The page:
Artwork by Bruce Zboray www.bruce-zboray.artistwebsites.com
I love stone walls.
I live in New England and pass many stone walls on my daily walk.
Some are very neat, crafted with an artistic eye and fitted very precisely in beautiful patterns, like big rock, little rock, little rock, big rock. They’re cemented together.
But the stone walls I love best are the olden ones made when this place was farmland. The stones are jumbled – just laid one on top of the other, all askew, with lots and lots of hidden space where chipmunks live and play, where ivy grows, where deep blue shadows, cool, lay among the warm cream and silver stone in the sunlight.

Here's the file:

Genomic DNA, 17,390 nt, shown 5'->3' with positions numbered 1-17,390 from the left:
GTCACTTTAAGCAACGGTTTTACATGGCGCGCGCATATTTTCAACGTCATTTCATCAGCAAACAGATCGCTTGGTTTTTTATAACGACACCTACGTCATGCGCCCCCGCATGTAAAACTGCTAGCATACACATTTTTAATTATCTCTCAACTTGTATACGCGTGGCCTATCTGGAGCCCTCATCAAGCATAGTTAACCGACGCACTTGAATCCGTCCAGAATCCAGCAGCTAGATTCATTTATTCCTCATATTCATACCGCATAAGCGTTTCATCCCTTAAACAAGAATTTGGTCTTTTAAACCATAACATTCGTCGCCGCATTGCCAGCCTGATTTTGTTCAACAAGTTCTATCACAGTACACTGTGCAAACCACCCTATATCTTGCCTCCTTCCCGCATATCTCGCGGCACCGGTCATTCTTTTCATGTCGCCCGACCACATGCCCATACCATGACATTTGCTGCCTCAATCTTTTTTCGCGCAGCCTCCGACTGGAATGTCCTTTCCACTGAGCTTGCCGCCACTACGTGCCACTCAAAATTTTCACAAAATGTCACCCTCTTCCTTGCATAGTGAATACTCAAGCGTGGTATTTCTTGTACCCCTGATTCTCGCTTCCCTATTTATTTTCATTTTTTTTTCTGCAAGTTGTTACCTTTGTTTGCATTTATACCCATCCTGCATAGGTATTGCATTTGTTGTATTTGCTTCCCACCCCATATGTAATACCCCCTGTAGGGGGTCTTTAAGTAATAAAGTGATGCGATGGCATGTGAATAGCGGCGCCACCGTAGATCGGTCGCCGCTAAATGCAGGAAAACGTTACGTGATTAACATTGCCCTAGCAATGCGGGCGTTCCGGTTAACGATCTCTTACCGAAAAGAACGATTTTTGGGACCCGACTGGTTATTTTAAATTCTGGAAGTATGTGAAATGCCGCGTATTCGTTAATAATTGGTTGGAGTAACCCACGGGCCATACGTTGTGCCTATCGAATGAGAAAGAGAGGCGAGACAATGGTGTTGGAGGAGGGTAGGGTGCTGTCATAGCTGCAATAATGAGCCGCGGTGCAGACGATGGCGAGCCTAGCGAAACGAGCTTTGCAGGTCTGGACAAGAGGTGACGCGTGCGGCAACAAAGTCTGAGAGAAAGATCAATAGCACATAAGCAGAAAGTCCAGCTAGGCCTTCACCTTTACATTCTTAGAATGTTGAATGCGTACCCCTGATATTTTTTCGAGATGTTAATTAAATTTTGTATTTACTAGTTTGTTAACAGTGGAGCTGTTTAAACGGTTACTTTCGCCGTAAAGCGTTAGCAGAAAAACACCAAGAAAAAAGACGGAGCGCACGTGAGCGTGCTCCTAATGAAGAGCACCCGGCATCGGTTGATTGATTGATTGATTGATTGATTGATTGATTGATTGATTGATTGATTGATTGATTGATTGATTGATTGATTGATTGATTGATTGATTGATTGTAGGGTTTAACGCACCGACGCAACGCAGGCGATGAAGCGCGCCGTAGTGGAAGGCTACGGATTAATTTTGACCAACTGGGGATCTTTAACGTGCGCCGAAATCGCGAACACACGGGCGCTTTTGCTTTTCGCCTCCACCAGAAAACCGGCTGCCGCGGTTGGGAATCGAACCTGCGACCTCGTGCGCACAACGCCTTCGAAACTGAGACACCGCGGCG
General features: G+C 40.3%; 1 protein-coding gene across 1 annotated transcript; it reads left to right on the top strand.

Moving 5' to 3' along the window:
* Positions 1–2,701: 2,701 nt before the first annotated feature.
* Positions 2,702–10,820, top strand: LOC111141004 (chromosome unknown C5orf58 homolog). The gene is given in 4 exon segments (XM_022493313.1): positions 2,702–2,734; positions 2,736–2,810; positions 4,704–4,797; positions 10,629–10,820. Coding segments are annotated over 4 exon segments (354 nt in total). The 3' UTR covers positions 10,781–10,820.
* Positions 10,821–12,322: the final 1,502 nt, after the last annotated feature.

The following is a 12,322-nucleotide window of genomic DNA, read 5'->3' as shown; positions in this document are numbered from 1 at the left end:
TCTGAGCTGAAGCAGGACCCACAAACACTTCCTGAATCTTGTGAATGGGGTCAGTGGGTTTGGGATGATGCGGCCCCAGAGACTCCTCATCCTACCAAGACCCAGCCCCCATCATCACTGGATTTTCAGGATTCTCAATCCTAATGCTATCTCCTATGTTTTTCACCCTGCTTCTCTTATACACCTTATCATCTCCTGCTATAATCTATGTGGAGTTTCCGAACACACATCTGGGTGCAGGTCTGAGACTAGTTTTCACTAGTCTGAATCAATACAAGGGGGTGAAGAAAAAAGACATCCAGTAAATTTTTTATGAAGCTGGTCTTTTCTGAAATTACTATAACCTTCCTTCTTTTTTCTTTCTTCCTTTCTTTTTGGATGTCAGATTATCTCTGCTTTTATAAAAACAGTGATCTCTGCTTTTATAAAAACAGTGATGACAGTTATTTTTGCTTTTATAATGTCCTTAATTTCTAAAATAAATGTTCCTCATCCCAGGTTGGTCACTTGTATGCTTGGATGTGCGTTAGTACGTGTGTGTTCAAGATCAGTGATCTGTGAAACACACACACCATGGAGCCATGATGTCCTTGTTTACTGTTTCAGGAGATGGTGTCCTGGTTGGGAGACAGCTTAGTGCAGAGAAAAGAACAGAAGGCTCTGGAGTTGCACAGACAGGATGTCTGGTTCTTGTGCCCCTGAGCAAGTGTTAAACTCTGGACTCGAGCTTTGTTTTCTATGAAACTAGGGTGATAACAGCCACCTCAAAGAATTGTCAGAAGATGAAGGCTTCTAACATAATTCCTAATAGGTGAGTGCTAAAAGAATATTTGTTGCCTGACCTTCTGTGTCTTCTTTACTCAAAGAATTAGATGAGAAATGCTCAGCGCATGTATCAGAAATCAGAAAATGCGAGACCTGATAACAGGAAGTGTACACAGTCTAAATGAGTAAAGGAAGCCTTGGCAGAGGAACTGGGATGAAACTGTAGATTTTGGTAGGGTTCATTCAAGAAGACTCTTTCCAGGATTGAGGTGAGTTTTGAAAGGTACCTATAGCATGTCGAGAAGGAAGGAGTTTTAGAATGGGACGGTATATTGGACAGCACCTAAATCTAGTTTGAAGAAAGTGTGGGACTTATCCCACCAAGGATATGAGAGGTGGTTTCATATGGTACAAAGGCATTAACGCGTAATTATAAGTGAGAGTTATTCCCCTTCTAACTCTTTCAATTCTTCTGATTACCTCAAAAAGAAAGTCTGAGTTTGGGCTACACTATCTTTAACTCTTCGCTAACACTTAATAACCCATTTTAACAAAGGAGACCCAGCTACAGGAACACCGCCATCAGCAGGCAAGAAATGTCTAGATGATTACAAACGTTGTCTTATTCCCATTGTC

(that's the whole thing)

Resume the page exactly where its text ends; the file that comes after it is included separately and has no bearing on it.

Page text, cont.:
These piles of rocks call to me in some very ancient way, as if remembering trails marked by piles of stone, wells for water made of stone, and perhaps even 10,000-year-old megaliths of stone like Stonehenge and the pyramids, made for sacred ritual. – honoring earth, the stars and our place among the stars.
In fact, I keep a pile of stones in my backyard – about the width of a wishing well. I love to hear the sound as I toss a rock onto the pile, the sound of rock upon rock.
I sometimes actually stop, so fascinated by the beauty of so many stones, all different shapes and sizes bound together simply by their weight, the smaller filling in the gaps of the larger, piled by a knowing hand, as best as possible.
And if you’ve ever crossed over a stone wall, you will hear the rocks talk to you, their click-clack as you settle them more and mark them with your passing presence.